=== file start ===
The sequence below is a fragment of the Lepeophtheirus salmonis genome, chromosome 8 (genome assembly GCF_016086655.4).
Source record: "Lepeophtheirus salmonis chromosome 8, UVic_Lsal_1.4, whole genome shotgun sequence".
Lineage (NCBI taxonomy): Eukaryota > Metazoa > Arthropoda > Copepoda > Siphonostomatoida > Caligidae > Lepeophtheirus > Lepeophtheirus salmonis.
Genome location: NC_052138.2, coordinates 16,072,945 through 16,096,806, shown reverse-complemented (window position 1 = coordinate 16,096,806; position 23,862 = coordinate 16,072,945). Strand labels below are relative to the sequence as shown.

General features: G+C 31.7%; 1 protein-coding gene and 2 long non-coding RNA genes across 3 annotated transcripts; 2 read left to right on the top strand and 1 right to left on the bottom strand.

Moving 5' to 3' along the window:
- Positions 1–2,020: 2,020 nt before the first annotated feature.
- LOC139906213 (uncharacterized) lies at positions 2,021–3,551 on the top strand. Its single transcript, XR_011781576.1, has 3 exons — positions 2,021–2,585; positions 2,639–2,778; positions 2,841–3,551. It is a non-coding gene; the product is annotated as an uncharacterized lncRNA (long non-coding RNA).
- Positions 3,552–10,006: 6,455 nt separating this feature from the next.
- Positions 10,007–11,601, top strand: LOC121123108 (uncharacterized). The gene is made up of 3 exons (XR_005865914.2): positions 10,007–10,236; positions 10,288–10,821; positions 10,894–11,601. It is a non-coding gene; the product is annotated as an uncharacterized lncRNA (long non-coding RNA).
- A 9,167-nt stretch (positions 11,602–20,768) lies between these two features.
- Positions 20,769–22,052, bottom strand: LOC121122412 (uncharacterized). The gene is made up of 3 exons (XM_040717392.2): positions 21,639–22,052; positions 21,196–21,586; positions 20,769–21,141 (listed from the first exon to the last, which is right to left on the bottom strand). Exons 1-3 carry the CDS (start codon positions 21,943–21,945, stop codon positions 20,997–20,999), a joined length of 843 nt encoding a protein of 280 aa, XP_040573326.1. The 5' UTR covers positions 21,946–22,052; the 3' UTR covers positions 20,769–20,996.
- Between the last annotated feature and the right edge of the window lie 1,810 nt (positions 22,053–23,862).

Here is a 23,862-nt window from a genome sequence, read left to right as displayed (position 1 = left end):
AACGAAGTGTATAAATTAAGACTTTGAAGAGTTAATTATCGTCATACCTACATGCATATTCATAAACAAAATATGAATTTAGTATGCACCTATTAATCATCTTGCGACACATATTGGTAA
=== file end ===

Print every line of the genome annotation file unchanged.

The sequence below is a fragment of the Lepeophtheirus salmonis genome, chromosome 8 (genome assembly GCF_016086655.4).
Source record: "Lepeophtheirus salmonis chromosome 8, UVic_Lsal_1.4, whole genome shotgun sequence".
Lineage (NCBI taxonomy): Eukaryota > Metazoa > Arthropoda > Copepoda > Siphonostomatoida > Caligidae > Lepeophtheirus > Lepeophtheirus salmonis.
Genome location: NC_052138.2, coordinates 16,072,945 through 16,096,806, shown reverse-complemented (window position 1 = coordinate 16,096,806; position 23,862 = coordinate 16,072,945). Strand labels below are relative to the sequence as shown.

General features: G+C 31.7%; 1 protein-coding gene and 2 long non-coding RNA genes across 3 annotated transcripts; 2 read left to right on the top strand and 1 right to left on the bottom strand.

Moving 5' to 3' along the window:
- Positions 1–2,020: 2,020 nt before the first annotated feature.
- LOC139906213 (uncharacterized) lies at positions 2,021–3,551 on the top strand. Its single transcript, XR_011781576.1, has 3 exons — positions 2,021–2,585; positions 2,639–2,778; positions 2,841–3,551. It is a non-coding gene; the product is annotated as an uncharacterized lncRNA (long non-coding RNA).
- Positions 3,552–10,006: 6,455 nt separating this feature from the next.
- Positions 10,007–11,601, top strand: LOC121123108 (uncharacterized). The gene is made up of 3 exons (XR_005865914.2): positions 10,007–10,236; positions 10,288–10,821; positions 10,894–11,601. It is a non-coding gene; the product is annotated as an uncharacterized lncRNA (long non-coding RNA).
- A 9,167-nt stretch (positions 11,602–20,768) lies between these two features.
- Positions 20,769–22,052, bottom strand: LOC121122412 (uncharacterized). The gene is made up of 3 exons (XM_040717392.2): positions 21,639–22,052; positions 21,196–21,586; positions 20,769–21,141 (listed from the first exon to the last, which is right to left on the bottom strand). Exons 1-3 carry the CDS (start codon positions 21,943–21,945, stop codon positions 20,997–20,999), a joined length of 843 nt encoding a protein of 280 aa, XP_040573326.1. The 5' UTR covers positions 21,946–22,052; the 3' UTR covers positions 20,769–20,996.
- Between the last annotated feature and the right edge of the window lie 1,810 nt (positions 22,053–23,862).

Here is a 23,862-nt window from a genome sequence, read left to right as displayed (position 1 = left end):
AACGAAGTGTATAAATTAAGACTTTGAAGAGTTAATTATCGTCATACCTACATGCATATTCATAAACAAAATATGAATTTAGTATGCACCTATTAATCATCTTGCGACACATATTGGTAA